“Obtaining a visitor visa to get medical care in the United States, including for childbirth, is allowed under United States law,” said a spokesperson for the US Embassy in Addis Abeba, in an email sent to Fortune, while declining to comment on the particular case in relations to the Ethiopian Airlines. “But, travellers are expected to pay for the medical care they get.”
Anyone who applies for a visa must disclose the purpose of their travel clearly during visa interviews and should pay for a planned expense, including medical treatment, according to the Embassy.
Mostly cabin crews, women employees, and spouses of employees of the national carrier obtain visas to the United States with the aim of delivering there and hoping to get an automatic American citizenship for their children.
“We know such problems exist,” said a person close to the Ethiopian Airlines Employees Union. “It is very normal. To make a child an American citizen, we have seen many employees travel to the United States to give birth.”
The management of the Airline declined to comment despite repeated efforts for a response.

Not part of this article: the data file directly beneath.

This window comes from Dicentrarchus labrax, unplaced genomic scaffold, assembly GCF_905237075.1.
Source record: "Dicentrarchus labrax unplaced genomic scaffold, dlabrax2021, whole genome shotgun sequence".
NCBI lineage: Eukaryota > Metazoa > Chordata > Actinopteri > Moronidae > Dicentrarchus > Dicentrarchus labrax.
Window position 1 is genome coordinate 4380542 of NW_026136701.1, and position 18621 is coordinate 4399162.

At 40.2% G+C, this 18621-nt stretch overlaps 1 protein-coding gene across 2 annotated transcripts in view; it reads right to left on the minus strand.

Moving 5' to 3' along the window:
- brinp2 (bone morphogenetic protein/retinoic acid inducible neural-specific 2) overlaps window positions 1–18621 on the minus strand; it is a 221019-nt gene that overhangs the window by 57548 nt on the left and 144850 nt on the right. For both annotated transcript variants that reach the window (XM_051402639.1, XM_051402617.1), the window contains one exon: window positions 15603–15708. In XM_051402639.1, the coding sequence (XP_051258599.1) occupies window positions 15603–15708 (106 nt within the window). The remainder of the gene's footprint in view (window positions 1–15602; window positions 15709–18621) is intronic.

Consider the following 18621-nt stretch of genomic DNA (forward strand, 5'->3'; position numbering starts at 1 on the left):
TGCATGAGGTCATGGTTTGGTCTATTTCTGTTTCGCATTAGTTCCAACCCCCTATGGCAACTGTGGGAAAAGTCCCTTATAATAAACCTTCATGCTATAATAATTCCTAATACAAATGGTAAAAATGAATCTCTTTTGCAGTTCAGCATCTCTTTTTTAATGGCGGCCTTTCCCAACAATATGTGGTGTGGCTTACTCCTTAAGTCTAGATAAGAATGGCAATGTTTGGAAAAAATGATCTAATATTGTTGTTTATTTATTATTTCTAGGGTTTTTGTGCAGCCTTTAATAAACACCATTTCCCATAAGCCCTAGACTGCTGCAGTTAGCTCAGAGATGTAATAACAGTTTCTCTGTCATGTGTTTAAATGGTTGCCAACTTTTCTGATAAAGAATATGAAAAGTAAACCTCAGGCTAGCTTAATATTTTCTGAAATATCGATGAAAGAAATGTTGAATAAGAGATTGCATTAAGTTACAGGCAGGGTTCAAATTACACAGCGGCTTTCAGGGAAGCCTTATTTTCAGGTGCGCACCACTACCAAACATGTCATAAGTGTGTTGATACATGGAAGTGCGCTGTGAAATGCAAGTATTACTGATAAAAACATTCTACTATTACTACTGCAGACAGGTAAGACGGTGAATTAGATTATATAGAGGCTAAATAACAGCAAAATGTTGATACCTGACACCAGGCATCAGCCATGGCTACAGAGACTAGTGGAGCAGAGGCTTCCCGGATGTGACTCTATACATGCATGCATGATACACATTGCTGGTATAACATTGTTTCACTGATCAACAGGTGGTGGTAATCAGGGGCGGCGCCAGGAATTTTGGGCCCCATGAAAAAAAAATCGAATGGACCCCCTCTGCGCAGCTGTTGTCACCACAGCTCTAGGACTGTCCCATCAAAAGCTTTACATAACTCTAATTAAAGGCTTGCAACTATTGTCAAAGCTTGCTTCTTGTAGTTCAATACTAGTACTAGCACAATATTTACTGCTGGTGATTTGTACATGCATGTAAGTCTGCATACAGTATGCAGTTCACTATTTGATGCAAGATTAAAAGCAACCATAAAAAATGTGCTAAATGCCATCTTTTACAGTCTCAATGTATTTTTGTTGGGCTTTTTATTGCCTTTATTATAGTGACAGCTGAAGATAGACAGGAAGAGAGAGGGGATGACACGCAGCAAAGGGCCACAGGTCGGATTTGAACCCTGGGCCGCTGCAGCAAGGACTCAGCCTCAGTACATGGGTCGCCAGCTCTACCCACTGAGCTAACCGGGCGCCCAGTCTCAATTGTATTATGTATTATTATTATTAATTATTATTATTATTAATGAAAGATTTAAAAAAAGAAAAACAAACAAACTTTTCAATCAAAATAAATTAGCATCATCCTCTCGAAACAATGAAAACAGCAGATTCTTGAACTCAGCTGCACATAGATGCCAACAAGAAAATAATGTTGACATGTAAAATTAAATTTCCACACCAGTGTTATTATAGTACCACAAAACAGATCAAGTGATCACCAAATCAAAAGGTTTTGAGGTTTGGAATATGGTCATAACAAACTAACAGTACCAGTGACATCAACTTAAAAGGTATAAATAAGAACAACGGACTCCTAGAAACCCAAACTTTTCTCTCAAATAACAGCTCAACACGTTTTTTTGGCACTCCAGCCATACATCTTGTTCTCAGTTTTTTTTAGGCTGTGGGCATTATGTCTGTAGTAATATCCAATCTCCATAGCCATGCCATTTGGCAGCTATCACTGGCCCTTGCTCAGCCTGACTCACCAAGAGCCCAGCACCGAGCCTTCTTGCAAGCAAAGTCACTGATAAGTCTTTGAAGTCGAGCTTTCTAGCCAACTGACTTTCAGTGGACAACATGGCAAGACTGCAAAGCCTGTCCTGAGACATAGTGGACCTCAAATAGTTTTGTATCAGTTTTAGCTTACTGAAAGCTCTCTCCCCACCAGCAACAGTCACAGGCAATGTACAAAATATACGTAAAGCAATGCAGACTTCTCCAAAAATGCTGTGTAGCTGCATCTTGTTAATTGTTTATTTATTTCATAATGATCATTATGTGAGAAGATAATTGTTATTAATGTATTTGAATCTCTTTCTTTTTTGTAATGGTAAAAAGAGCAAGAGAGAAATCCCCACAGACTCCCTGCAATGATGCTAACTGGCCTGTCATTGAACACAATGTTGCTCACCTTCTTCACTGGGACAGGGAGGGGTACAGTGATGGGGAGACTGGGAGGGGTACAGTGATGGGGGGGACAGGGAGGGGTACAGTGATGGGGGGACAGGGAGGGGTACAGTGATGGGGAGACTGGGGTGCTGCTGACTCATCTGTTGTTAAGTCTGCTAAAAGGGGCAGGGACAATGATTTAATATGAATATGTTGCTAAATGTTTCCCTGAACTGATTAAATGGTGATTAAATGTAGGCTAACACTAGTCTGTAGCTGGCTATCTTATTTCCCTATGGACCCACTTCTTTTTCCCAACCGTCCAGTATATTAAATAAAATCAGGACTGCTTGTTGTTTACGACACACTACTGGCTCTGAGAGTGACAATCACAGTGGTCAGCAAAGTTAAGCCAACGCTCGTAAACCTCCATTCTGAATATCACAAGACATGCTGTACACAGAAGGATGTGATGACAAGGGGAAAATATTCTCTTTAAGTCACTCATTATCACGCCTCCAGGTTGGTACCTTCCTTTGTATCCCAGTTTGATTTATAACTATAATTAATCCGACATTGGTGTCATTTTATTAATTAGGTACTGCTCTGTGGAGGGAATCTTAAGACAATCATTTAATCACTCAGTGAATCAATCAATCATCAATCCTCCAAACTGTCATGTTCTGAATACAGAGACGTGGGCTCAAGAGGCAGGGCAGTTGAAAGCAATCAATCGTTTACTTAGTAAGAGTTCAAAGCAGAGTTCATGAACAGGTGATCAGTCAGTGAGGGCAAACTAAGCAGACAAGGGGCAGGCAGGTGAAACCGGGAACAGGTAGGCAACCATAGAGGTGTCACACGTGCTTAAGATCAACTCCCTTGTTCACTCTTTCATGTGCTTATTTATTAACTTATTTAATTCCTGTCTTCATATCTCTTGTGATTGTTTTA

The notice to Airlines comes at a time when the American government has become stringent in issuing visa requests. A few months ago, the current US Administration banned entries from seven highly Muslim populated countries in the Middle East and Africa, after applying new security checks before granting visas to visitors. Trump`s Administration, whose decision with immigration is challenged in a court of law, blamed its predecessor of not properly screening people travelling to there.
A diplomatic cable sent to all American embassies told consular offices to apply stricter security checks, according to a story in The Washington Post.
An employee of the Airlines believes that getting a visa to the US has never been easy.
“Unlike other embassies, the chances of acquiring a United States visa is unlikely,” said this employee who has worked in the Airlines for over seven years. “Now, with the existence of such problem, it will be severe.”
However, the US Embassy in Addis Abeba granted more than 18,000 non-immigrant visas in 2016, up by 125pc from 2007, according to data from the Embassy. Last year, the United States issued over 10 million visas globally, according to the Bureau of Consular Offices, under the States Department. However, the Embassy in Addis Abeba issued 10,900 immigrant visas in 2016, while denial rate reaches between 40pc and 60pc, according to data from the Bureau.
“Misleading a Consular Officer to get a permit can result in future visa denials and even a permanent ineligibility to get visas,” said the spokesperson.
The Embassy told the Airline that if employees and their spouses provide truthful information on past deliveries and proper closure of outstanding bills, their applications for renewal will be treated according to the US immigration laws, sources disclosed. The Airlines` Human Resource Department has advised employees for caution.
by Tango / 1,255 Views